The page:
At the Pademba Road Court No. 2 in Freetown, the case against Atmata Jalloh, a trader accused of fraudulent conversion, has progressed as she appeared once more before Magistrate Santigie Bangura. Charged under Section 20 (1) (iv) (a) of the Larceny Act 1916, Jalloh stands accused of converting goods for sale to her own use or benefit, contrary to the law.

According to the prosecution, led by DPC 18235 Thoronka K.K, Jalloh allegedly committed the offense on January 26, 2024, at East Brook Street in Freetown. It is claimed that she fraudulently converted goods, including two pairs of slippers, with a total value of Leones 18,080, entrusted to her for sale.

Four witnesses, including the investigating officer, testified against Jalloh, providing evidence to support the allegations. The prosecution asserted that sufficient evidence had been adduced against her to warrant a trial in the High Court.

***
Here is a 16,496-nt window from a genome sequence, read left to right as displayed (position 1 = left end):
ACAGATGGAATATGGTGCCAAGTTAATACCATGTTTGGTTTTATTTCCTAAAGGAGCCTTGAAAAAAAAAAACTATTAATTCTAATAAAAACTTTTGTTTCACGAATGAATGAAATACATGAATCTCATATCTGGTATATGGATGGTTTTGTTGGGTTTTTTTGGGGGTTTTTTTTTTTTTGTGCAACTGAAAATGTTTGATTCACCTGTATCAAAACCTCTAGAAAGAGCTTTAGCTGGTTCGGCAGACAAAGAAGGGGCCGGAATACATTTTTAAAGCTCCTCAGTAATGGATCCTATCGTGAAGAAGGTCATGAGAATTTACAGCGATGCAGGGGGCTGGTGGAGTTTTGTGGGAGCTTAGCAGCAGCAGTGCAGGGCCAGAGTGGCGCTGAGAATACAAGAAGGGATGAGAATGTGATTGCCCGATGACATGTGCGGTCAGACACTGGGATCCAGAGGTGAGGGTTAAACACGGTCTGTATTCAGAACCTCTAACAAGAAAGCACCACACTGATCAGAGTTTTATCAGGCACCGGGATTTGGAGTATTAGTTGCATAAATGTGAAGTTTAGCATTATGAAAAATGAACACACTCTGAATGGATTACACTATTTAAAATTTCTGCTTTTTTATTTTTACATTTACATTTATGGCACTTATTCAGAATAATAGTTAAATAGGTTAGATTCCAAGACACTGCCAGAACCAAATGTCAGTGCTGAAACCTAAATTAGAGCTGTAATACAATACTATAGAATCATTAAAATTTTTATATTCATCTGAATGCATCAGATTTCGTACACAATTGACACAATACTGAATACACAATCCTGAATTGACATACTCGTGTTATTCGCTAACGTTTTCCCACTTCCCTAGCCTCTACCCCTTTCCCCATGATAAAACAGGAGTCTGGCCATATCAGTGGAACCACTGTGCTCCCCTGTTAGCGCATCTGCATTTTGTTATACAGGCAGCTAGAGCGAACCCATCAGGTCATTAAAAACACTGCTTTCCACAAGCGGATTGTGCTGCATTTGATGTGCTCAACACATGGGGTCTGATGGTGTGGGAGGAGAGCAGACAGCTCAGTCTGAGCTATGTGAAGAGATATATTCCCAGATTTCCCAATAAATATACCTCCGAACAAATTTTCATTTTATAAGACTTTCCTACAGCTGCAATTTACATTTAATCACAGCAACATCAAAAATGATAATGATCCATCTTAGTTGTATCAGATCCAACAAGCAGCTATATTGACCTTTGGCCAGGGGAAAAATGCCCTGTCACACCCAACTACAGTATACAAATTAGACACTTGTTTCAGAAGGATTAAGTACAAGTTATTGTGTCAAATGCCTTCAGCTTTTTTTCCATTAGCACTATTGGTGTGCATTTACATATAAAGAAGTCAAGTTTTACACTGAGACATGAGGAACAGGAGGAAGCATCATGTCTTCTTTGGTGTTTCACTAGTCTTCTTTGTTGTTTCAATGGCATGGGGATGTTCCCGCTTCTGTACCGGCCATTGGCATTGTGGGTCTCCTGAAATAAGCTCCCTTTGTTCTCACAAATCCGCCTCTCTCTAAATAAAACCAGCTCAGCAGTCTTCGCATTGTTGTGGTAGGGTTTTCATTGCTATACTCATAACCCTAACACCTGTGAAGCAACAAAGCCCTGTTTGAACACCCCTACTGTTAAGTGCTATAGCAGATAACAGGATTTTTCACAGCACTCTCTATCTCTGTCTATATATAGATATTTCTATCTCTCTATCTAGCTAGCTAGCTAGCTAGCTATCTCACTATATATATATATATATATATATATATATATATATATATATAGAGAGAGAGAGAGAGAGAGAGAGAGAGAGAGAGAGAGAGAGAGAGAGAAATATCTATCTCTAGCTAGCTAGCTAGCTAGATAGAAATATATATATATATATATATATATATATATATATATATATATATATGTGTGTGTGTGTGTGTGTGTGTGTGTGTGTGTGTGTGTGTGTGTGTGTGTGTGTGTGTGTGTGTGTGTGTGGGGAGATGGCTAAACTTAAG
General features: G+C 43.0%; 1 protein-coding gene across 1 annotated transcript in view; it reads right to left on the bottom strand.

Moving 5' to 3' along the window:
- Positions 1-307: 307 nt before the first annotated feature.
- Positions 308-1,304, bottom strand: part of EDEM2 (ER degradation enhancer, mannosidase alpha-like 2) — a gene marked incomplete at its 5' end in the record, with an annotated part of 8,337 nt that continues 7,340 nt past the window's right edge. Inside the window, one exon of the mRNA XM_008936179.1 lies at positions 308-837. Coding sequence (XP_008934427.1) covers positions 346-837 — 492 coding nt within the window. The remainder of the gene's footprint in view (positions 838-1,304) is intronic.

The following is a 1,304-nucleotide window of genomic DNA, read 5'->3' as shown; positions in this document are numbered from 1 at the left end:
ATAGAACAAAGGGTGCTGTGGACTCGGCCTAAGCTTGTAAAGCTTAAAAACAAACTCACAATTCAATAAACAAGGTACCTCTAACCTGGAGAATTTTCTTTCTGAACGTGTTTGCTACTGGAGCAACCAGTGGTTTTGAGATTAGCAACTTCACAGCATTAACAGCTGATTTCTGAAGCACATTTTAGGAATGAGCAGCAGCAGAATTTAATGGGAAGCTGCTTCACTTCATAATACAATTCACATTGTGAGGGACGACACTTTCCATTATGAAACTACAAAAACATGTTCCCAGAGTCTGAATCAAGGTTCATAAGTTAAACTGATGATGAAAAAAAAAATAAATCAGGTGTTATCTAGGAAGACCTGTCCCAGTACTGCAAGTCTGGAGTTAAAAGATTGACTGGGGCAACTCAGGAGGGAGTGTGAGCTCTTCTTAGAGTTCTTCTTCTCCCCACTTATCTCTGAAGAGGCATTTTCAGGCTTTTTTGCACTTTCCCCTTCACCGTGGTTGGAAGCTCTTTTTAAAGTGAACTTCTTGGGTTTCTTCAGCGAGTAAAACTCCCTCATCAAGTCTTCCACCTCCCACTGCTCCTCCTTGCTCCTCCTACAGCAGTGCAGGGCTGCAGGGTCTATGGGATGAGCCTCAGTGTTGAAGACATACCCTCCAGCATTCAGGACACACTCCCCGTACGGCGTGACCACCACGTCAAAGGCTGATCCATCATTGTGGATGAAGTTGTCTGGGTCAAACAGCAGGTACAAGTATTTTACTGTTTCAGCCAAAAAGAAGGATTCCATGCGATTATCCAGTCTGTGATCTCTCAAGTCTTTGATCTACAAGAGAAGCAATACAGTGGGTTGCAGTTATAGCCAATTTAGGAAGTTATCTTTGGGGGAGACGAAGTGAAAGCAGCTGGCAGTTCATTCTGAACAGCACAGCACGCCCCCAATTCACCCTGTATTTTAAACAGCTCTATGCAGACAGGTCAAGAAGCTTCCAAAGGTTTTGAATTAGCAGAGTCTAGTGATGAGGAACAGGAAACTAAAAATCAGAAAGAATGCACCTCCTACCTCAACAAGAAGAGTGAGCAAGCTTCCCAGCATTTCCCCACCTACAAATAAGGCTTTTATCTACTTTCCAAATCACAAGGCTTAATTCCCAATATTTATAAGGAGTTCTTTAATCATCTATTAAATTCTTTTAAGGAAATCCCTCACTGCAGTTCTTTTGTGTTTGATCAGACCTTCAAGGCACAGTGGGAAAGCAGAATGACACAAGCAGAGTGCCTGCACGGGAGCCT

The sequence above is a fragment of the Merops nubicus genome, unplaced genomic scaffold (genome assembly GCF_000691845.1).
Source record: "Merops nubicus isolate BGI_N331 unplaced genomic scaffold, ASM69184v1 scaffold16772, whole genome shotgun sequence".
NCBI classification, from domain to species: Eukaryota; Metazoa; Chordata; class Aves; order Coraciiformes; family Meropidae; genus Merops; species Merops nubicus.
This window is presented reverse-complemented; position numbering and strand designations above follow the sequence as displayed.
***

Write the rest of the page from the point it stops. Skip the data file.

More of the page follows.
During the court proceedings, Magistrate Bangura read and explained the charge to Jalloh, who made no appeal. Consequently, she was committed to the High Court for trial. Jalloh was granted bail in the sum of twenty thousand Leones, with two sureties each required to produce valid identification cards and proof of address in Freetown. The bail amount was to be approved by the Deputy Assistant Registrar.

The case against Jalloh highlights the seriousness with which fraudulent conversion is treated under the law. If found guilty, she could face significant penalties, including fines or imprisonment, depending on the judgment of the court.

Fraudulent conversion, as defined by law, occurs when someone unlawfully takes possession of another person’s property and converts it to their own use or benefit without the owner’s consent. This offense is considered a breach of trust and can have severe consequences for the perpetrator.

The legal process will now continue in the High Court, where Jalloh will have the opportunity to present her defense against the allegations. The outcome of the trial will ultimately be determined by the evidence presented and the decision of the presiding judge.